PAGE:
While space does not permit a comprehensive analysis of all her works published during this period, in the context of the great controversy theme and the wholistic view of well-being, we may discern the overarching presence of four overlapping motifs:
- Spiritual authenticity. Ellen White’s lifelong emphasis accentuated the significance of spiritual life springing from a personal relationship with God. She wrote, “Everyone needs to have a personal experience in obtaining a knowledge of the will of God. We must individually hear Him speaking to the heart.”25
- Genuine relationships. She maintained that a personal relationship with God enhances the depth of spiritual authenticity, and, in turn, its influence stimulates a revitalized refreshment and peace for “the strain of life’s intense activities.”26
- Professional development. In her understanding, the spiritual focus was not an end in itself but rather a preparation of fertile ground for the prosperous development of God-given talents and abilities.27
- Personal identity. She saw that while the destructive forces of evil diminish the value of human life, God’s presence inspires and restores it.
The listed motifs stemmed from the source of all wisdom, a God-shaped inspirational framework of His designed purpose for Christian living. For this purpose, spiritual authenticity, genuine relationships, and a healthy sense of personal identity composed the heart and distinctiveness of Ellen White’s visionary motivation. In this respect, her views stood in vast contrast to the devalued perspective of human life during and after the crisis of the Civil War. In this context, she encouraged believers to shape a point of reference, not in time-oriented speculations but with implicit trust and confidence in Jesus, in the progressively changing and complex world.28
During the period of creative visioning, her reflections on God’s communicative presence inspired her with a new focus, a contextualized meaning of faith-oriented experience with Jesus. Rather than shaping a rigid, prescriptive, and authoritarian formula of religiosity, the visions reenergized the church with a new purpose for life and mission. Figure 1 illustrates the focal objective of Ellen White’s prophetic visualization of God’s purpose for the church:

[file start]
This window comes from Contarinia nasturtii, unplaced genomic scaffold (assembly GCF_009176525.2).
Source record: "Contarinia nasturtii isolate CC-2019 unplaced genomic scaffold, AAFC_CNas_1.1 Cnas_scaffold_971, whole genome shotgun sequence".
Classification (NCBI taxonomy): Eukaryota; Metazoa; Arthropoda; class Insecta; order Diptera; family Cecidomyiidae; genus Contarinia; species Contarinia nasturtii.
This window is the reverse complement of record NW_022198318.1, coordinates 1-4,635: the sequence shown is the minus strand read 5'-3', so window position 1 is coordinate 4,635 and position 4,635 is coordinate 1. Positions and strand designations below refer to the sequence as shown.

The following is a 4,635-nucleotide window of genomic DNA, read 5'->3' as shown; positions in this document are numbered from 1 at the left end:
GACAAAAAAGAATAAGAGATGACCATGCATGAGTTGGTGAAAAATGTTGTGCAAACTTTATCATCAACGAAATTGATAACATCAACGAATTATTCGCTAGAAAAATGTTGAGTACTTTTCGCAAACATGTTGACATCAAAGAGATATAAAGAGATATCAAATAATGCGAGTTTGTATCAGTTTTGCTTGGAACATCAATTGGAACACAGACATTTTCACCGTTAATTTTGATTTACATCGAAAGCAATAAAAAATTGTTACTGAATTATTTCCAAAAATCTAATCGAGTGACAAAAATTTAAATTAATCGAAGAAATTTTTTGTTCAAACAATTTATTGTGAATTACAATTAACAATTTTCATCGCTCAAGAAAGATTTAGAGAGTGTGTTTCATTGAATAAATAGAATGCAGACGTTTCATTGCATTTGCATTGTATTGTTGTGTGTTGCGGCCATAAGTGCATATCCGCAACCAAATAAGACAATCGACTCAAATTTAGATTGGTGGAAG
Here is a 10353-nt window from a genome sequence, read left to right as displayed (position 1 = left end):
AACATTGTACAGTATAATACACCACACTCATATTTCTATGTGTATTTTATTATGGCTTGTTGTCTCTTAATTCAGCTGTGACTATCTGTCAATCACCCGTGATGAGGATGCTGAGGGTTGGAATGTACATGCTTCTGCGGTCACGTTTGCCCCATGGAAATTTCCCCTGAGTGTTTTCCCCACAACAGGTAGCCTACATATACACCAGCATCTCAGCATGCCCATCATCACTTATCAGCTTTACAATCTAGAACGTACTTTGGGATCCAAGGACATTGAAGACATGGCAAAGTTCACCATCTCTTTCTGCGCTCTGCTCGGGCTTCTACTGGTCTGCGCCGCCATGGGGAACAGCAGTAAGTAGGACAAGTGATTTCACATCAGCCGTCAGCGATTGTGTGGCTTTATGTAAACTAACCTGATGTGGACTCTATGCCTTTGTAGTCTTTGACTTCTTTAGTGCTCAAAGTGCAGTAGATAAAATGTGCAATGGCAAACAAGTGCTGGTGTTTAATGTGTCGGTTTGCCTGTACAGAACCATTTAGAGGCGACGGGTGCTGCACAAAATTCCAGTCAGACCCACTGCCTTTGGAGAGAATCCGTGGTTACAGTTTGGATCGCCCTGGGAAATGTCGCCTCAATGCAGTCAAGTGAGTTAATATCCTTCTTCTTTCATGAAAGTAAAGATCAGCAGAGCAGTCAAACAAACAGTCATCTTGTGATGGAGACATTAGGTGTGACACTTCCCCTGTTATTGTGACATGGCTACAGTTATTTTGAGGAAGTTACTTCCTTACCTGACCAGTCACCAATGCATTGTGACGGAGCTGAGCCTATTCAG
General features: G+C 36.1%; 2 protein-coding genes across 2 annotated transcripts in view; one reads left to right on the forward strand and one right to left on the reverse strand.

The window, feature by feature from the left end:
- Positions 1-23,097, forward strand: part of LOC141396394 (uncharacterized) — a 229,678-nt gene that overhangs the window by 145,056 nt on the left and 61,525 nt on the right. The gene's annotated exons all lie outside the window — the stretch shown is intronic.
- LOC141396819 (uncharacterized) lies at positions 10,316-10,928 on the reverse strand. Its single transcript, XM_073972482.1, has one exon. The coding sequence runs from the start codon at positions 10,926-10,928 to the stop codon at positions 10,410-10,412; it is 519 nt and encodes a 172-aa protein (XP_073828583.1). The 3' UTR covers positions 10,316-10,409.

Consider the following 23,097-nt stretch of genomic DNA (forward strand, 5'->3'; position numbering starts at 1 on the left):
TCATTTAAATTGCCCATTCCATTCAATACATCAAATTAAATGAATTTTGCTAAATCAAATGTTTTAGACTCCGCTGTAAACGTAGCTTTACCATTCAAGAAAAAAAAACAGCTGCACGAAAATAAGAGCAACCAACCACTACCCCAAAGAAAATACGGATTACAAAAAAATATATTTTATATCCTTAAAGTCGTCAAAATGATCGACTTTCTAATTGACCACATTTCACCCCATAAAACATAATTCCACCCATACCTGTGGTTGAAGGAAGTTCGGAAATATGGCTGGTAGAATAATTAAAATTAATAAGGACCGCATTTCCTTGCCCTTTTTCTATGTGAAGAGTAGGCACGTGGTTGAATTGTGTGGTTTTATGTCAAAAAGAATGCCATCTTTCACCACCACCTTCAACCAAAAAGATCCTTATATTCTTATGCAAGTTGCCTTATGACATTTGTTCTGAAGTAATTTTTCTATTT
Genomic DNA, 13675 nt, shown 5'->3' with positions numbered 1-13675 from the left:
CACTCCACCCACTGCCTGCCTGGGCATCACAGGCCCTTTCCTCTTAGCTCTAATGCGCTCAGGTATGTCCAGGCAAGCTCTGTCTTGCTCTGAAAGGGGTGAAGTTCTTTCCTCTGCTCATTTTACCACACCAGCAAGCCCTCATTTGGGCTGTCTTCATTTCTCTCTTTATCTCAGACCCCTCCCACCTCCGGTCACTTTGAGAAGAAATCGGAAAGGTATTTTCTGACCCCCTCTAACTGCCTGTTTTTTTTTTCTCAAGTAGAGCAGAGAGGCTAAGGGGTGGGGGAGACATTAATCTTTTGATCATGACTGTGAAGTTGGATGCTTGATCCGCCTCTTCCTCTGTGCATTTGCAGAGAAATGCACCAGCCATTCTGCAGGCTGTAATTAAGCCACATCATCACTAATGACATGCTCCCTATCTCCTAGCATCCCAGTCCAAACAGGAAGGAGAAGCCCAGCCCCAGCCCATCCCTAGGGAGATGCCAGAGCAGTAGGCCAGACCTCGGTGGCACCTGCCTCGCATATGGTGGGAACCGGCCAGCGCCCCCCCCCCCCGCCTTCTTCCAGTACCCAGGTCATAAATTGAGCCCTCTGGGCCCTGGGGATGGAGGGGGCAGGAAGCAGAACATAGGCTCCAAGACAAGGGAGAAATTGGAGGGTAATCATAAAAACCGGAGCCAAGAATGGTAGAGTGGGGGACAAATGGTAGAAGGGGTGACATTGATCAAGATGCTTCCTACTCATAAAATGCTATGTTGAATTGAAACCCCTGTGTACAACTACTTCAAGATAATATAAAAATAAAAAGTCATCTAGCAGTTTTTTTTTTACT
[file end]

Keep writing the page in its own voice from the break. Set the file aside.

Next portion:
- A spiritually relational life anchored in the teachings of Jesus
- A spiritually transformational, wholistic view of life
- A spiritually missional purpose of life
Her prophetic voice called for the injection of God’s love into a spiritually oriented approach to mission. “Marvelous will be the transformation wrought in him who by faith opens the door of the heart to the Saviour.”29
Five leadership applications
This brief historical overview, delineating the purpose and influence of prophetic visioning in the time of crisis, serves to highlight the value and significance of visionary and inspirational leadership. Inspirational and visionary leadership
- shapes the framework of implicit trust and confidence in God’s involvement in human life and history;
- provides space for a life-transforming experience of God’s love that, in turn, generates a passion for sharing Christlike attitudes in the brokenness of human life; encourages people to recapture the essence of God’s vision for the church, namely, a spiritually, missional service, a space in which individuals rediscover their uniqueness, value, and potential and use personal talents to communicate Jesus wherever they are;
- imparts boldness to relinquish old status-quo methodologies, to provide a contextualized and refreshed but biblically grounded meaning of faith in Jesus; and
- transforms pastoral leadership influence from a prescriptively authoritarian and informative mode to an inspirational voice calling people to visualize the incomprehensible benefits of God’s kingdom of grace.
Five leadership challenges
The context of the outlined crisis suggests that the great controversy and the health visions, along with Ellen White’s literary contribution between 1888 and 1911, share a correlated purpose that
- shaped a visionary and inspirational pathway for a new mode of existence in the complexity of life;
- enriched the church with a motivational pathway augmenting human value, uniqueness, and the potential for God’s designed purpose;
- directed attention to a relational point of reference secured in an implicit trust and confidence in God;
- provided a reassuring conviction in God’s presence and a challenge to follow His vision for public existence in a changing world; and
- challenged the global church family to become Christ’s extended hands in their respective communities and cultures.